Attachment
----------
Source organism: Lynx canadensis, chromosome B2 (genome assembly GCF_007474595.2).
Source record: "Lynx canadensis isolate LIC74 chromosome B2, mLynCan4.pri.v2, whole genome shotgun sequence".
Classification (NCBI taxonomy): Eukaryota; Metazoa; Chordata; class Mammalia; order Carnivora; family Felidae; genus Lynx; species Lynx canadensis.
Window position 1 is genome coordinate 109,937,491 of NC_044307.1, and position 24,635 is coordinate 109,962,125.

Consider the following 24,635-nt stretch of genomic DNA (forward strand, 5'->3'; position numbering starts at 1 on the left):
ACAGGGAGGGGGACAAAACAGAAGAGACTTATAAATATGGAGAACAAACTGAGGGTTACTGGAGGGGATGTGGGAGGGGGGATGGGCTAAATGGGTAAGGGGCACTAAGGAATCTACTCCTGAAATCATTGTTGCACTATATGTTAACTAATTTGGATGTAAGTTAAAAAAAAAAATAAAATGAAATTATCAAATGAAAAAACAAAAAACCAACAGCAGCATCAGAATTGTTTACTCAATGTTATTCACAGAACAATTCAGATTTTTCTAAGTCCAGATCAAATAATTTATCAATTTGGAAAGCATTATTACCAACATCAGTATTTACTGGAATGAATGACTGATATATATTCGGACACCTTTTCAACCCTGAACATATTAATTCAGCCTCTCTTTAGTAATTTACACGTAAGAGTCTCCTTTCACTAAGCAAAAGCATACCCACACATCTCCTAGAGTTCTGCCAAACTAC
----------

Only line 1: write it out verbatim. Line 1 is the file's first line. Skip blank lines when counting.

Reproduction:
Source organism: Lynx canadensis, chromosome B2 (genome assembly GCF_007474595.2).